Other Loan Questions
How will I get the loan money?
You'll be paid through your school, generally in at least two installments. No installment may exceed one-half of your loan amount. Your school will use your loan money first to pay for tuition and fees, room and board, and other school charges. If any loan money remains, you'll receive the funds by check or other means, unless you give the school written authorization to hold the funds until later in the enrollment period.
Generally, if you're a first-year undergraduate student and a first-time borrower, your school cannot disburse your first payment until 30 days after the first day of your enrollment period.
What are the current interest rates?
Direct Subsidized Loans:
Undergraduate students—If the first disbursement of your subsidized loan is between July 1, 2012 and June 30, 2013, the interest rate on your loan is fixed at 3.4%.
Graduate and professional degree students—Are no longer eligible to receive subsidized loans.
Direct Unsubsidized Loans—The interest rate is fixed at 6.8% for all borrowers (undergraduate and graduate).
Prior Federal Loans and Financial Aid History—If you currently have a Stafford Loan and would like to check the interest rate, servicer information, and other financial aid history, go to the National Student Loan Data System (www.nslds.ed.gov).
Interest rate cap for military members—If you qualify under the Service Members Civil Relief Act, the interest rate on loans you obtained before entering military service may be capped at 6% during your military service. You must contact your loan servicer to request this benefit.
In addition, the Department does not charge interest (for a period of no more than 60 months) on Direct Loans first disbursed on or after October 1, 2008, while a borrower is serving on active duty or performing qualifying National Guard duty during a war or other military operation or other emergency, and serving in an area of hostilities qualifying for special pay.
Other than interest, is there a charge for this loan?
There is a loan fee on all Direct Subsidized and Unsubsidized Loans. The loan fee is a percentage of the amount of each loan you receive. For loans first disbursed on or after July 1, 2010, the loan origination fee is 1.0%. The loan origination fee will be deducted proportionately from each loan disbursement. The specific loan origination fee that you are charged will be reflected in a disclosure statement that the U.S. Department of Education sends to you.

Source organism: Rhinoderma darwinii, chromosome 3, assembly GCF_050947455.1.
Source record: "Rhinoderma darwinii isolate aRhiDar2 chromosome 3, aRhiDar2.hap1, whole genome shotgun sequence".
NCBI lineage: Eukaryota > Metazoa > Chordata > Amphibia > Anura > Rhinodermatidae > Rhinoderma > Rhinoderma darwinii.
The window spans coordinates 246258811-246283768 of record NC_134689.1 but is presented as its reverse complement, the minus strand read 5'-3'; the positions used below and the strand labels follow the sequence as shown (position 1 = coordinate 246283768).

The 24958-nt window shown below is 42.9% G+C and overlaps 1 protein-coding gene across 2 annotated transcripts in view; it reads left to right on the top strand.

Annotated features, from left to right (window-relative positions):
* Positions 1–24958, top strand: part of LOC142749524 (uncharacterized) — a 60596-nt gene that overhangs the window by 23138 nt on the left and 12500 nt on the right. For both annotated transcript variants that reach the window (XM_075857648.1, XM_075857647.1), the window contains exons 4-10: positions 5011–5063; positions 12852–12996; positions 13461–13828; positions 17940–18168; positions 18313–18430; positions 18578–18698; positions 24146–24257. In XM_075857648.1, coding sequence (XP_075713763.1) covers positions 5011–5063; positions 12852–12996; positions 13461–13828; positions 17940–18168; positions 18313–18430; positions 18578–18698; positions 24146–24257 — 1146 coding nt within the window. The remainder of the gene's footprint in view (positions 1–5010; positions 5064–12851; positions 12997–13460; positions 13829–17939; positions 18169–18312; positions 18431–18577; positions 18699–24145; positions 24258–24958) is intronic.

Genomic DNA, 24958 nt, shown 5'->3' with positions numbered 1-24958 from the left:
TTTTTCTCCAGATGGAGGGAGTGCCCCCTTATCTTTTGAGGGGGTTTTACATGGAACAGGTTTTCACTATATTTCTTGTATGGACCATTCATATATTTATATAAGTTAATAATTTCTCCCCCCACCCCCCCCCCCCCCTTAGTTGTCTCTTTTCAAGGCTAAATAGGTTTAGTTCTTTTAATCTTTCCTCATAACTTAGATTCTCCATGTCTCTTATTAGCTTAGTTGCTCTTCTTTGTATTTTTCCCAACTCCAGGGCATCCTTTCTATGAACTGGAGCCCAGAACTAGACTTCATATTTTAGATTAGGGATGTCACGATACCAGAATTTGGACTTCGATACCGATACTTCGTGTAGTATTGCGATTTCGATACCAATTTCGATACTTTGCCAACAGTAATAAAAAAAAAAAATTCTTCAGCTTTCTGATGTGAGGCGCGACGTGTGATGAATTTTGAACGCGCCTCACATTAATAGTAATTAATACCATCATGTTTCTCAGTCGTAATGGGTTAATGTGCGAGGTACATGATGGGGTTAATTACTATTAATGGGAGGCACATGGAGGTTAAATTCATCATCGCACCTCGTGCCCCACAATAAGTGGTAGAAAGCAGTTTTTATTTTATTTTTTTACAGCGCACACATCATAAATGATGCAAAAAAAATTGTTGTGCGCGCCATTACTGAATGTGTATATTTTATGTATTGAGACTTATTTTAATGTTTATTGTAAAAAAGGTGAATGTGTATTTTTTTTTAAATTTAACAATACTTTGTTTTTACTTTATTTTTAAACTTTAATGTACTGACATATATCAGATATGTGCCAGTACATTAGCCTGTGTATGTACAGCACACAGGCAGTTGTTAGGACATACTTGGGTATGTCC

How do I pay back my loans?
When you receive your first Direct Loan, you will be contacted by the servicer for that loan (you repay your loan to the loan servicer). Your loan servicer will provide regular updates on the status of your Direct Loan, and any additional Direct Loans that you receive. If you’re not sure who your loan servicer is, you can look it up on www.nslds.ed.gov.
When do I begin repaying my loans?
After you graduate, leave school, or drop below half-time enrollment, you will have a six-month grace period before you begin repayment. During this period, you'll receive repayment information from your loan servicer, and you'll be notified of your first payment due date. Payments are usually due monthly.
Repayment Plans—The Direct Loan Program offers several repayment plans that are designed to meet the different needs of individual borrowers. Generally, you’ll have 10 to 25 years to repay your loan, depending on the repayment plan that you choose. You will receive more detailed information on your repayment options during entrance and exit counseling sessions at your school. To learn more about Direct Loan repayment plans, go to the Repayment Information page on the U.S. Department of Education Web site.
What if I have trouble repaying the loan?
Under certain circumstances, you can receive a deferment or forbearance that allows you to temporarily stop or lower the payments on your loan. For more information, go to the Repayment Information page on the U.S. Department of Education Web site or contact your loan servicer.
Can my loan be cancelled (discharged)?
Yes, but only under a few circumstances. For more information, go to the Cancellation/Discharge page on the U.S. Department of Education Web site.
You also may qualify for forgiveness of some or all of your loan balance: If you teach full-time for 5 years at a school or educational service agency serving low-income families and meet other requirements, or
After you have made 120 payments on a Direct Loan while employed in certain public service jobs (additional conditions apply).
Go to the Stafford Loan Forgiveness Program for Teachers and Public Service Loan Forgiveness pages on the U.S. Department of Education Wed site for additional details.